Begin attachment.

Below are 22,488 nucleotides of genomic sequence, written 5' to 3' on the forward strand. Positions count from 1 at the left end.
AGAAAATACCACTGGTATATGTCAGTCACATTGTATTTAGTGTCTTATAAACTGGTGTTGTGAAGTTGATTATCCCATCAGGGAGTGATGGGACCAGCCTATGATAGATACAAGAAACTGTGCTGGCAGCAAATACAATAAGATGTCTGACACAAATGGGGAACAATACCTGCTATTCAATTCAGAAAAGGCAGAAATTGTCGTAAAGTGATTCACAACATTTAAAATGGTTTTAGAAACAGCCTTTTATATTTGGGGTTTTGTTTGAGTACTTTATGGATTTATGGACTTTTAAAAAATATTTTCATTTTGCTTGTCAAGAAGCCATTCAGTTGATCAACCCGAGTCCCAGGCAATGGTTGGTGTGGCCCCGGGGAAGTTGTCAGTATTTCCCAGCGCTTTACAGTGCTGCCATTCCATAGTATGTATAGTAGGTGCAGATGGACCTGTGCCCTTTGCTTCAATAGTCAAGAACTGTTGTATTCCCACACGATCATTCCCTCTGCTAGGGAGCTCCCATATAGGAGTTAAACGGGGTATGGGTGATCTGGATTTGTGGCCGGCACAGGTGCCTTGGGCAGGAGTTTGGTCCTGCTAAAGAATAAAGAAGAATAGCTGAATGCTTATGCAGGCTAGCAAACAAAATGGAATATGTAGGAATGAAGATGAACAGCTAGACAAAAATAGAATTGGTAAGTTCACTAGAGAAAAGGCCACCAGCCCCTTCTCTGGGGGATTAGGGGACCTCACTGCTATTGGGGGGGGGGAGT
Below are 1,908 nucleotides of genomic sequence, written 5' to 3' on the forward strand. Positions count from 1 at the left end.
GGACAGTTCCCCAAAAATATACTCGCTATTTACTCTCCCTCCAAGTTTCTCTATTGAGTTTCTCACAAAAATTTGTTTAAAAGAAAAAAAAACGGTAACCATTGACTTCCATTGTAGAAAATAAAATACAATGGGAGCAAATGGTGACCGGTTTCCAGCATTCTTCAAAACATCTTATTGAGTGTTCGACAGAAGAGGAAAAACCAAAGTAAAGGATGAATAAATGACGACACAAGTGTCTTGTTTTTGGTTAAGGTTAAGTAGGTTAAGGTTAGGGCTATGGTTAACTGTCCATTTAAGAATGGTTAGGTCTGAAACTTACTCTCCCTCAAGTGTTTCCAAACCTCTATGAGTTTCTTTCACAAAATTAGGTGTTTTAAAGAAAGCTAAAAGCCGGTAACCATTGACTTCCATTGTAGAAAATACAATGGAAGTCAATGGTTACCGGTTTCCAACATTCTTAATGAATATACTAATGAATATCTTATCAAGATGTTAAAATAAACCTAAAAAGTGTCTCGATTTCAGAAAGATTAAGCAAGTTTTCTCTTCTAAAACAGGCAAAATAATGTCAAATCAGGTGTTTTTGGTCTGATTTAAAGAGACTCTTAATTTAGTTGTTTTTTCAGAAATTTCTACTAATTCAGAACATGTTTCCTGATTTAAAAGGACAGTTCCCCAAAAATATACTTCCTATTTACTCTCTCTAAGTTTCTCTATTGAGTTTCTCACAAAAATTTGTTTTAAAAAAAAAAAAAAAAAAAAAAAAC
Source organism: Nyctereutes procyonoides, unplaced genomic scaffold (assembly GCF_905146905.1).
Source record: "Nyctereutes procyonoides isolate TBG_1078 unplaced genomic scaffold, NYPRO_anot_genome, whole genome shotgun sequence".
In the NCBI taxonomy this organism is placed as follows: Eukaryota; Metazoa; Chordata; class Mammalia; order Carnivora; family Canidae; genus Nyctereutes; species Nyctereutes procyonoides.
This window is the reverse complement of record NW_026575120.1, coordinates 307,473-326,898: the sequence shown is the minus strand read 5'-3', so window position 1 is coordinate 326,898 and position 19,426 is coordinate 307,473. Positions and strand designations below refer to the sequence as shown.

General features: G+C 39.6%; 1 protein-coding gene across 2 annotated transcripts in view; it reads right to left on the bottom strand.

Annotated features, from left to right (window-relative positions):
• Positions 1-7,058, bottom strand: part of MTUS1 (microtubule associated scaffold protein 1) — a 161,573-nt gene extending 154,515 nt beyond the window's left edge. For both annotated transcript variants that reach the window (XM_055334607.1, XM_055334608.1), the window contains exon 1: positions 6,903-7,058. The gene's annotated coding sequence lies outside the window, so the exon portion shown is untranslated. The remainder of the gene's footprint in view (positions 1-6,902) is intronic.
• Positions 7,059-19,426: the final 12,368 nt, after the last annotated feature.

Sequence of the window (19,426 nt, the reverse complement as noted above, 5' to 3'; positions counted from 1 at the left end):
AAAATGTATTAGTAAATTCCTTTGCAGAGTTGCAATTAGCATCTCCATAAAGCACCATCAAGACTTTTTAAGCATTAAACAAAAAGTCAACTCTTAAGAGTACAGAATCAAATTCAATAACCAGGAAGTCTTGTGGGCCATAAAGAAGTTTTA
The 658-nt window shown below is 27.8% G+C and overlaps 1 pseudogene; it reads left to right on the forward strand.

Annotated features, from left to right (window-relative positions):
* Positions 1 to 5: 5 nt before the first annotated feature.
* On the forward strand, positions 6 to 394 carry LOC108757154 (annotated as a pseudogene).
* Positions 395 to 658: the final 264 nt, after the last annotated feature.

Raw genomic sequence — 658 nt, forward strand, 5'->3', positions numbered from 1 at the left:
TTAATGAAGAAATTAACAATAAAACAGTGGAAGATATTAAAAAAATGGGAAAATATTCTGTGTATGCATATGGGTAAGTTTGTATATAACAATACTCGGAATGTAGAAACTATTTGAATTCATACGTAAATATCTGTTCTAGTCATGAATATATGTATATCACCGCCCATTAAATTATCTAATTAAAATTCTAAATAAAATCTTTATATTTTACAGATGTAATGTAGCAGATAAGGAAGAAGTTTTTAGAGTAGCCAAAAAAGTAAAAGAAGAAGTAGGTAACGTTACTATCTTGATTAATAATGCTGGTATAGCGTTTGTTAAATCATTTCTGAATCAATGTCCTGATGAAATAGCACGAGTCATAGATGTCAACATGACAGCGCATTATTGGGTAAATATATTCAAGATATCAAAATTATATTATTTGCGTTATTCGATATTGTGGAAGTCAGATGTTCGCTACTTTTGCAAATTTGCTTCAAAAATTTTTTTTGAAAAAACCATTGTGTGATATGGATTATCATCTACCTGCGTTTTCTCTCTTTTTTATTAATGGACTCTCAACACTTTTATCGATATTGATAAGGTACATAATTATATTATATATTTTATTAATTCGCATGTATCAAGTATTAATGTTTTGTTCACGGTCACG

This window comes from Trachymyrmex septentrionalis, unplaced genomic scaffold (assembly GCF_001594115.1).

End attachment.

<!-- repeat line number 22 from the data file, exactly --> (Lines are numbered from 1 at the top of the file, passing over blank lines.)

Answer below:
This window comes from Trachymyrmex septentrionalis, unplaced genomic scaffold (assembly GCF_001594115.1).